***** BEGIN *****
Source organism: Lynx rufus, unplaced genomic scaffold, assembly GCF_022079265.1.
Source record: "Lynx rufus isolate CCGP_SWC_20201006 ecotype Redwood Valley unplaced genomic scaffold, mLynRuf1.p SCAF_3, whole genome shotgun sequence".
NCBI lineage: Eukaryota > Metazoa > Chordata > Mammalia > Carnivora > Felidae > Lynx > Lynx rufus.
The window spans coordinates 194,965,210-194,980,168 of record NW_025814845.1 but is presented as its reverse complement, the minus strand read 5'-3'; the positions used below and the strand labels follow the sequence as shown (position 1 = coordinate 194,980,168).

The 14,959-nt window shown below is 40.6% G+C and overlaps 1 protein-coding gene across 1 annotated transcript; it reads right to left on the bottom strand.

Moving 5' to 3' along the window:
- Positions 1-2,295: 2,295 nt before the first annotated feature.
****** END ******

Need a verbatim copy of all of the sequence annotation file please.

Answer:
Source organism: Lynx rufus, unplaced genomic scaffold, assembly GCF_022079265.1.
Source record: "Lynx rufus isolate CCGP_SWC_20201006 ecotype Redwood Valley unplaced genomic scaffold, mLynRuf1.p SCAF_3, whole genome shotgun sequence".
NCBI lineage: Eukaryota > Metazoa > Chordata > Mammalia > Carnivora > Felidae > Lynx > Lynx rufus.
The window spans coordinates 194,965,210-194,980,168 of record NW_025814845.1 but is presented as its reverse complement, the minus strand read 5'-3'; the positions used below and the strand labels follow the sequence as shown (position 1 = coordinate 194,980,168).

The 14,959-nt window shown below is 40.6% G+C and overlaps 1 protein-coding gene across 1 annotated transcript; it reads right to left on the bottom strand.

Moving 5' to 3' along the window:
- Positions 1-2,295: 2,295 nt before the first annotated feature.